Once you have decided to sell your business, the first step is to organize your finances. Although this step may sound tedious, it is a vital part of the selling process.
As the seller, if you would like the Small Business Association (SBA) to support the sale and your buyer with an SBA loan, organizing your financials is crucial. An SBA loan is a government-backed loan that is offered by banks and credit unions. If a borrower defaults, the loan puts the lender at less of a risk because it is a loan that is insured by the SBA. However, in the case of an SBA loan, the lender will seek approval from the SBA and they have some stringent requirements, including:
- A credit score of at least 690
- No bankruptcy filings in the past 3 years
- The buyer must be able to give at least a 10% down payment
- For franchise businesses, the franchise fee must be paid before the loan funds are released
- A clean criminal history
- No current Federal debt
- Industry or managerial business
If your buyer will not be able to secure an SBA loan because your business’s financials are not in order or do not show that the business is profitable, the buyer may not be able to move forward with the purchase. In the event your buyer is not approved for an SBA loan, you could offer seller financing and carry a note.
What is Seller Financing?
Seller financing, also referred to as owner financing, is when the business owner/seller offers a potential buyer the option to finance a portion of the business’s selling price. In this instance, the seller is acting as a “bank” and the buyer makes monthly payments directly to the seller – with interest.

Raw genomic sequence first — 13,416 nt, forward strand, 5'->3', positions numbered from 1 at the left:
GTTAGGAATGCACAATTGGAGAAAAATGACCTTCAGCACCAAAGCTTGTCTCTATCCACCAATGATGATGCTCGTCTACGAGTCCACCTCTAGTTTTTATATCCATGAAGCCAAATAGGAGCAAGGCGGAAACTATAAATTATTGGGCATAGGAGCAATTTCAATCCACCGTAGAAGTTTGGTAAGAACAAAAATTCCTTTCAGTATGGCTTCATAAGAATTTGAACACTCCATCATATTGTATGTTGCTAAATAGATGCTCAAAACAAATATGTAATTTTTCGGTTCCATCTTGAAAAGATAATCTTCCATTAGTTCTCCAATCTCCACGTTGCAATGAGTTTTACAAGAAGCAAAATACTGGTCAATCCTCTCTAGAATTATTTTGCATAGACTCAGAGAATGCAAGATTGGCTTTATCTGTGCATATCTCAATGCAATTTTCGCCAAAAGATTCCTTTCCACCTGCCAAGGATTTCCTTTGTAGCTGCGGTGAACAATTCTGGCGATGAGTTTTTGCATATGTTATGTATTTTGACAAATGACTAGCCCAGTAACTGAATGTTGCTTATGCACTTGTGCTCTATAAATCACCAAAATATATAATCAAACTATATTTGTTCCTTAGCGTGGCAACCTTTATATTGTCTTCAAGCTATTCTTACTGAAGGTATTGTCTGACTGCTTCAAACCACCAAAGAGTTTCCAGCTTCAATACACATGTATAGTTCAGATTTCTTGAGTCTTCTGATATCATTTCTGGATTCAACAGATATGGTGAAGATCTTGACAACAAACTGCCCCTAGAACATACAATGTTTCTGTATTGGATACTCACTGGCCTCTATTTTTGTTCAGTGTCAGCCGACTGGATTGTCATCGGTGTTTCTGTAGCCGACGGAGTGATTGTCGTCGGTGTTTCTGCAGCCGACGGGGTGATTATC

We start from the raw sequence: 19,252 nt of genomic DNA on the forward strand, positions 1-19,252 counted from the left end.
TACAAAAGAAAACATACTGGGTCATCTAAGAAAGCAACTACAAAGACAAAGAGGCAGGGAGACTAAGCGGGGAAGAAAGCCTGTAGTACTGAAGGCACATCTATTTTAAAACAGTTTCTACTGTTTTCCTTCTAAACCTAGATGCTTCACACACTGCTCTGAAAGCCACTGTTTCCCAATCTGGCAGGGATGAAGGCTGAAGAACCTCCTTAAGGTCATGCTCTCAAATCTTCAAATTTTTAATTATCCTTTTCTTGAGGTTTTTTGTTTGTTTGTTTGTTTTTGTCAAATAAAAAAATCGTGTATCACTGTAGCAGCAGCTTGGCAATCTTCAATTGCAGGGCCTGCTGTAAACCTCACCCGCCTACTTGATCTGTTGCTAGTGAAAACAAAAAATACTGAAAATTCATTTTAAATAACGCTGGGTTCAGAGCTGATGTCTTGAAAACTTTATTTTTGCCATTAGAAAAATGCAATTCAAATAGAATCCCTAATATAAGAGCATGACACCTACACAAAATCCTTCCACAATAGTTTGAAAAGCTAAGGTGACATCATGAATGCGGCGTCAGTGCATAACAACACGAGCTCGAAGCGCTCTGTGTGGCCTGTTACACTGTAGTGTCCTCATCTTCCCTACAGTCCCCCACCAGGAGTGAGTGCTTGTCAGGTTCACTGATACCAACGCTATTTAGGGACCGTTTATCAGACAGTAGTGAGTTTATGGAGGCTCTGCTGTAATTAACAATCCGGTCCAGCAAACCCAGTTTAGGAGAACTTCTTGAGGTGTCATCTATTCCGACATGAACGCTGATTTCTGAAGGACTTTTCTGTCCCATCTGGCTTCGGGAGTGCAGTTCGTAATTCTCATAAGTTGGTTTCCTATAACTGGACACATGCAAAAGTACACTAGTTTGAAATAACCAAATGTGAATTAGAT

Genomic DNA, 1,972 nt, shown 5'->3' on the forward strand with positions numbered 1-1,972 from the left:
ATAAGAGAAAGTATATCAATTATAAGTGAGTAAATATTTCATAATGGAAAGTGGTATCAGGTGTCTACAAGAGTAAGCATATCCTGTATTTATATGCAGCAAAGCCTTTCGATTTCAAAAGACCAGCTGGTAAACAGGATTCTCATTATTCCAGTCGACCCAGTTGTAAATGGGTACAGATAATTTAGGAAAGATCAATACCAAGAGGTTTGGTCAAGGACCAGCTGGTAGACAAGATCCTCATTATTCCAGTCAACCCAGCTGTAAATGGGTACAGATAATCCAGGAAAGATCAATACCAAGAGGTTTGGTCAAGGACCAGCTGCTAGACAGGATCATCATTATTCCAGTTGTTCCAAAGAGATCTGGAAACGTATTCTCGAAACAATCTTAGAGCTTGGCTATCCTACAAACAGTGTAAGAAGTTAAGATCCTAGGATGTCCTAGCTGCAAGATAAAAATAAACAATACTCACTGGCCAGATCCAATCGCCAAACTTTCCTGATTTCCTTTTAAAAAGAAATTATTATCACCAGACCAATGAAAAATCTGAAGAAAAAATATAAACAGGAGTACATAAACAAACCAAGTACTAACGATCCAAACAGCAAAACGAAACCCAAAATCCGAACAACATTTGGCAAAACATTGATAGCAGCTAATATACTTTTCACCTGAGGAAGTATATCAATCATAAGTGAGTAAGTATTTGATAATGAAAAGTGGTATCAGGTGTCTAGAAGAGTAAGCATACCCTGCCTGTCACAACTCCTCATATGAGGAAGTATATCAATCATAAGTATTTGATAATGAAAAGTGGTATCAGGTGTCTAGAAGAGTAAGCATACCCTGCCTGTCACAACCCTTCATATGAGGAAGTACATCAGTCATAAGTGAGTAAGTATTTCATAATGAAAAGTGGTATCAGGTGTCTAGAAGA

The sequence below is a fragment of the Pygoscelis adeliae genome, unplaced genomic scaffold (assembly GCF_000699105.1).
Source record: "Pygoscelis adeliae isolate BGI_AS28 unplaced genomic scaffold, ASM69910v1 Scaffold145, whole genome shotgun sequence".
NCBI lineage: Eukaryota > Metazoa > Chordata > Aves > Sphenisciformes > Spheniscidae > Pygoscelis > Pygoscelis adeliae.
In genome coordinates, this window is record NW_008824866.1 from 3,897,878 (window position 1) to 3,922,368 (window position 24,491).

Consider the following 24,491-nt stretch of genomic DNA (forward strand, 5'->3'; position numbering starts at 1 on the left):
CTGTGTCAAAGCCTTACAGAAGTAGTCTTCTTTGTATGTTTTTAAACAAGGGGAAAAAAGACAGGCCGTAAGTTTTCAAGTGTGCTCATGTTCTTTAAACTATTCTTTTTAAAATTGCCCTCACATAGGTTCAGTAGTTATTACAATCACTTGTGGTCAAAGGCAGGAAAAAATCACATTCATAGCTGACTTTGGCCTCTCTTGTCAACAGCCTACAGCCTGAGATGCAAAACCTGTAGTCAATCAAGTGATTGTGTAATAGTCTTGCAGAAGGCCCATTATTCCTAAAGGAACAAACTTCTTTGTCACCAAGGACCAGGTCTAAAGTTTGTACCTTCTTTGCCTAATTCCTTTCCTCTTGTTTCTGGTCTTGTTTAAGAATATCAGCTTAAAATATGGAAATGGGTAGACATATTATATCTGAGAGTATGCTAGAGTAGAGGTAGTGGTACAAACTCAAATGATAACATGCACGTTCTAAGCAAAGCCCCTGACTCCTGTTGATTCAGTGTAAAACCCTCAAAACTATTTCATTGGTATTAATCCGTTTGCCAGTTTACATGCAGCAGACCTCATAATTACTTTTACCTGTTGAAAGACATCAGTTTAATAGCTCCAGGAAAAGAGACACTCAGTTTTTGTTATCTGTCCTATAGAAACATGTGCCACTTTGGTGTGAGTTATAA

As with any type of financing, there is some risk involved. The buyer should expect the owner/seller to do their due diligence to look into the buyer’s credit history to determine if they feel comfortable lending the money to the buyer. If the seller determines that the buyer is a good risk, the seller may choose to offer to finance. Expect that a lawyer or business broker will step in to draw up the paperwork with the agreed-upon terms.
As the buyer, there are some benefits of seller financing, such as fewer qualifications to meet eligibility for financing, fewer fees, reduced closing costs, increased likelihood for negotiations on the terms of the sale, and the seller has a vested interest in the business’s success and may be more willing to consult or help with the business. Seller financing also offers some benefits for the seller including advertising that the seller is offering to finance, which may increase the number of potential buyers. The seller can spread out the tax impact over the life of the loan, and because the buyer is spending less on closing costs, they may be okay with a higher selling price.
What Does it Mean to Carry a Note?
“Carrying a note” is essentially a written agreement to pay back the debt according to the loan terms (i.e., payment schedule, interest rate, etc.) in the contract. As the seller of the business, if you finance a portion of the purchase price for the buyer, you would carry a note for the buyer. You, the seller, are trusting that the buyer is going to do right by you in paying off the business sale over the allotted period.
While seller financing may not be feasible for all sellers, it is something sellers should consider and be prepared for in case it comes up during negotiations. After reviewing your financial goals and overall financial situation, you need to determine what is realistic for you.
If you have questions about seller financing and what makes the most sense for you as you sell your business, we recommend consulting an experienced business broker in the San Diego area. Depending on where you are within the selling journey and your financials, our experienced advisors at Transworld Business Advisors San Diego North will recommend what makes the most sense for your situation. Contact us today!